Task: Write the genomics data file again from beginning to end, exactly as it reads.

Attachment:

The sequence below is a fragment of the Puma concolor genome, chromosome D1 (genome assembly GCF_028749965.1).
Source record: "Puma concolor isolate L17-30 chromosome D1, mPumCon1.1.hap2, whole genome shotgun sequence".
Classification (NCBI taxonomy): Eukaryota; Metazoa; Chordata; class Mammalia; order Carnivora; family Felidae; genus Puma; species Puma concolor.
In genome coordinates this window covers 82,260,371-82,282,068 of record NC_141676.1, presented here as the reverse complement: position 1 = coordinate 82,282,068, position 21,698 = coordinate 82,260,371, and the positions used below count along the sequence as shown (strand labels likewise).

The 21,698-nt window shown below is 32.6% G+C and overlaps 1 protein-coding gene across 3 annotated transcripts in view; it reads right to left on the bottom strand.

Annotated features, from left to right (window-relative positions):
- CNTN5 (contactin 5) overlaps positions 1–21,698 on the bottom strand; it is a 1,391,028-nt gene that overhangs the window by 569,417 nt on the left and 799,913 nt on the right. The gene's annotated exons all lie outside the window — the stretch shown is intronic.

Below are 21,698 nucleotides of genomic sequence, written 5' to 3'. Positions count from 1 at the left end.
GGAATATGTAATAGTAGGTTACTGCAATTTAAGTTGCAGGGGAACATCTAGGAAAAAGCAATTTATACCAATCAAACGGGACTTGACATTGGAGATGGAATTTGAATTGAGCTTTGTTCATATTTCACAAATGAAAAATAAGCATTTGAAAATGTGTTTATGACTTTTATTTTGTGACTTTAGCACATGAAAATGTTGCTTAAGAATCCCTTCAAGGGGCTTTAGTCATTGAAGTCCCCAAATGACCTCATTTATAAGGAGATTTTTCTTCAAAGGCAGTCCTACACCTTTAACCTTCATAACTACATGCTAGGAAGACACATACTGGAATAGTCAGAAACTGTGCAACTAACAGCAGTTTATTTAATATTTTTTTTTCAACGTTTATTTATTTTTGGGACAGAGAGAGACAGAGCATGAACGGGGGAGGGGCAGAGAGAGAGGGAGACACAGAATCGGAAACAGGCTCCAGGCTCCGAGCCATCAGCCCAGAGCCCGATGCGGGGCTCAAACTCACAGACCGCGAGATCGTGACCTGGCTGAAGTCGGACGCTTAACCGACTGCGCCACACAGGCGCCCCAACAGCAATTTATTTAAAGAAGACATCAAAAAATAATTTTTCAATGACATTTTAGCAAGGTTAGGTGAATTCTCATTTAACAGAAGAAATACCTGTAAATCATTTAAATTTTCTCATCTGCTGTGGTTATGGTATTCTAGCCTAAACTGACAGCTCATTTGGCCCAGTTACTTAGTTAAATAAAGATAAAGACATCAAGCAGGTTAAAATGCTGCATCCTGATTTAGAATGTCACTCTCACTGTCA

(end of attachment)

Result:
The sequence below is a fragment of the Puma concolor genome, chromosome D1 (genome assembly GCF_028749965.1).
Source record: "Puma concolor isolate L17-30 chromosome D1, mPumCon1.1.hap2, whole genome shotgun sequence".
Classification (NCBI taxonomy): Eukaryota; Metazoa; Chordata; class Mammalia; order Carnivora; family Felidae; genus Puma; species Puma concolor.
In genome coordinates this window covers 82,260,371-82,282,068 of record NC_141676.1, presented here as the reverse complement: position 1 = coordinate 82,282,068, position 21,698 = coordinate 82,260,371, and the positions used below count along the sequence as shown (strand labels likewise).

The 21,698-nt window shown below is 32.6% G+C and overlaps 1 protein-coding gene across 3 annotated transcripts in view; it reads right to left on the bottom strand.

Annotated features, from left to right (window-relative positions):
- CNTN5 (contactin 5) overlaps positions 1–21,698 on the bottom strand; it is a 1,391,028-nt gene that overhangs the window by 569,417 nt on the left and 799,913 nt on the right. The gene's annotated exons all lie outside the window — the stretch shown is intronic.

Below are 21,698 nucleotides of genomic sequence, written 5' to 3'. Positions count from 1 at the left end.
GGAATATGTAATAGTAGGTTACTGCAATTTAAGTTGCAGGGGAACATCTAGGAAAAAGCAATTTATACCAATCAAACGGGACTTGACATTGGAGATGGAATTTGAATTGAGCTTTGTTCATATTTCACAAATGAAAAATAAGCATTTGAAAATGTGTTTATGACTTTTATTTTGTGACTTTAGCACATGAAAATGTTGCTTAAGAATCCCTTCAAGGGGCTTTAGTCATTGAAGTCCCCAAATGACCTCATTTATAAGGAGATTTTTCTTCAAAGGCAGTCCTACACCTTTAACCTTCATAACTACATGCTAGGAAGACACATACTGGAATAGTCAGAAACTGTGCAACTAACAGCAGTTTATTTAATATTTTTTTTTCAACGTTTATTTATTTTTGGGACAGAGAGAGACAGAGCATGAACGGGGGAGGGGCAGAGAGAGAGGGAGACACAGAATCGGAAACAGGCTCCAGGCTCCGAGCCATCAGCCCAGAGCCCGATGCGGGGCTCAAACTCACAGACCGCGAGATCGTGACCTGGCTGAAGTCGGACGCTTAACCGACTGCGCCACACAGGCGCCCCAACAGCAATTTATTTAAAGAAGACATCAAAAAATAATTTTTCAATGACATTTTAGCAAGGTTAGGTGAATTCTCATTTAACAGAAGAAATACCTGTAAATCATTTAAATTTTCTCATCTGCTGTGGTTATGGTATTCTAGCCTAAACTGACAGCTCATTTGGCCCAGTTACTTAGTTAAATAAAGATAAAGACATCAAGCAGGTTAAAATGCTGCATCCTGATTTAGAATGTCACTCTCACTGTCA